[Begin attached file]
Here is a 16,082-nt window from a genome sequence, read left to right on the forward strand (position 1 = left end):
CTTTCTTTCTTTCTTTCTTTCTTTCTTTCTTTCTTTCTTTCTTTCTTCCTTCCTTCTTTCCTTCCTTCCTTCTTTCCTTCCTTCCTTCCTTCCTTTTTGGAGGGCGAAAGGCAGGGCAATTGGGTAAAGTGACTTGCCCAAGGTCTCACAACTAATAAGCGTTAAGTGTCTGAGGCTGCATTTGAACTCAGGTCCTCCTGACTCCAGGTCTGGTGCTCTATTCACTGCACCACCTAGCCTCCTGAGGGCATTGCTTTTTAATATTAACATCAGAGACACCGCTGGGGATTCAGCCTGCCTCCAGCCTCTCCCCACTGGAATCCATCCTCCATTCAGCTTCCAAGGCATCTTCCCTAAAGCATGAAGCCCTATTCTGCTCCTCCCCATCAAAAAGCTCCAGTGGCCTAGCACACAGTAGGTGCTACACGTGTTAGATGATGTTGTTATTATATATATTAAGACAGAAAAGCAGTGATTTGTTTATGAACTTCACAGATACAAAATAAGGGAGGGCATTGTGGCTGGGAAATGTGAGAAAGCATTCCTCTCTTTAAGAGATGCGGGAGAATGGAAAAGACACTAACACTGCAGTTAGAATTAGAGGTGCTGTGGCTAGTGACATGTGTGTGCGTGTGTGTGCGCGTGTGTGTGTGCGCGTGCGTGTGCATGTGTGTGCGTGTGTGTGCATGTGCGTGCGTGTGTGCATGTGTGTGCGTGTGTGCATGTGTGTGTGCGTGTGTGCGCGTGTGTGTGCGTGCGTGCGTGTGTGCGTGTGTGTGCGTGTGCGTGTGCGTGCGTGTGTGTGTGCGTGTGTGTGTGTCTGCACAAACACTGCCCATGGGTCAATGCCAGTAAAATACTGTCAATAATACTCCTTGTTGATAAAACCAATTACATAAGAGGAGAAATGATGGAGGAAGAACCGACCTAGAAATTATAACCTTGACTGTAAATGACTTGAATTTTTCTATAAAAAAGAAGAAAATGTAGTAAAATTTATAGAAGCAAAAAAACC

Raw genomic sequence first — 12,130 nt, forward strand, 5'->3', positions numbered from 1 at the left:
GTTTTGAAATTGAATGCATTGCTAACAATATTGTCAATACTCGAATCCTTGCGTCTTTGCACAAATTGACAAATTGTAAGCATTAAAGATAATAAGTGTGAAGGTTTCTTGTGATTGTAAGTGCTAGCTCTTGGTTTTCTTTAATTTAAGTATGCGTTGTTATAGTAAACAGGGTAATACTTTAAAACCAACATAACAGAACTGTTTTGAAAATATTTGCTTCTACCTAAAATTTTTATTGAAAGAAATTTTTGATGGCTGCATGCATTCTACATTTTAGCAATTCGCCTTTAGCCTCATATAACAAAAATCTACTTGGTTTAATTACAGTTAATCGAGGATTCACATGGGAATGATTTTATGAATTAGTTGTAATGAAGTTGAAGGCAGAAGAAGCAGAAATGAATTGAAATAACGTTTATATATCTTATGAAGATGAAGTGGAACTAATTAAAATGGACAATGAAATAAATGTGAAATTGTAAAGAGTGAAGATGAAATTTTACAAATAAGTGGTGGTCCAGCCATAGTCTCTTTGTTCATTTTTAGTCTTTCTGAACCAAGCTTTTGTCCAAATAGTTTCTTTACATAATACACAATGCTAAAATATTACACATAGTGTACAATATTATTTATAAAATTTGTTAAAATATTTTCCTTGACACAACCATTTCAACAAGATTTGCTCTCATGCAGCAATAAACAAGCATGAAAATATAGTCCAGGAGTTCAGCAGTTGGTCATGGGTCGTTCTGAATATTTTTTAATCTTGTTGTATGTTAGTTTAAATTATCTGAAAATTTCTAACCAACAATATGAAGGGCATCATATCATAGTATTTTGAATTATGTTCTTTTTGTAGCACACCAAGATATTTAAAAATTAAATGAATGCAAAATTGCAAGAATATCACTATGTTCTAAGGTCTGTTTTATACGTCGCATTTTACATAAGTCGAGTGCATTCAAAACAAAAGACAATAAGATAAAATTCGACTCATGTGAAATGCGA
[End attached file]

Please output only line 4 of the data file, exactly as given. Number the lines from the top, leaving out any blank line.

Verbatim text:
GTTTTGAAATTGAATGCATTGCTAACAATATTGTCAATACTCGAATCCTTGCGTCTTTGCACAAATTGACAAATTGTAAGCATTAAAGATAATAAGTGTGAAGGTTTCTTGTGATTGTAAGTGCTAGCTCTTGGTTTTCTTTAATTTAAGTATGCGTTGTTATAGTAAACAGGGTAATACTTTAAAACCAACATAACAGAACTGTTTTGAAAATATTTGCTTCTACCTAAAATTTTTATTGAAAGAAATTTTTGATGGCTGCATGCATTCTACATTTTAGCAATTCGCCTTTAGCCTCATATAACAAAAATCTACTTGGTTTAATTACAGTTAATCGAGGATTCACATGGGAATGATTTTATGAATTAGTTGTAATGAAGTTGAAGGCAGAAGAAGCAGAAATGAATTGAAATAACGTTTATATATCTTATGAAGATGAAGTGGAACTAATTAAAATGGACAATGAAATAAATGTGAAATTGTAAAGAGTGAAGATGAAATTTTACAAATAAGTGGTGGTCCAGCCATAGTCTCTTTGTTCATTTTTAGTCTTTCTGAACCAAGCTTTTGTCCAAATAGTTTCTTTACATAATACACAATGCTAAAATATTACACATAGTGTACAATATTATTTATAAAATTTGTTAAAATATTTTCCTTGACACAACCATTTCAACAAGATTTGCTCTCATGCAGCAATAAACAAGCATGAAAATATAGTCCAGGAGTTCAGCAGTTGGTCATGGGTCGTTCTGAATATTTTTTAATCTTGTTGTATGTTAGTTTAAATTATCTGAAAATTTCTAACCAACAATATGAAGGGCATCATATCATAGTATTTTGAATTATGTTCTTTTTGTAGCACACCAAGATATTTAAAAATTAAATGAATGCAAAATTGCAAGAATATCACTATGTTCTAAGGTCTGTTTTATACGTCGCATTTTACATAAGTCGAGTGCATTCAAAACAAAAGACAATAAGATAAAATTCGACTCATGTGAAATGCGA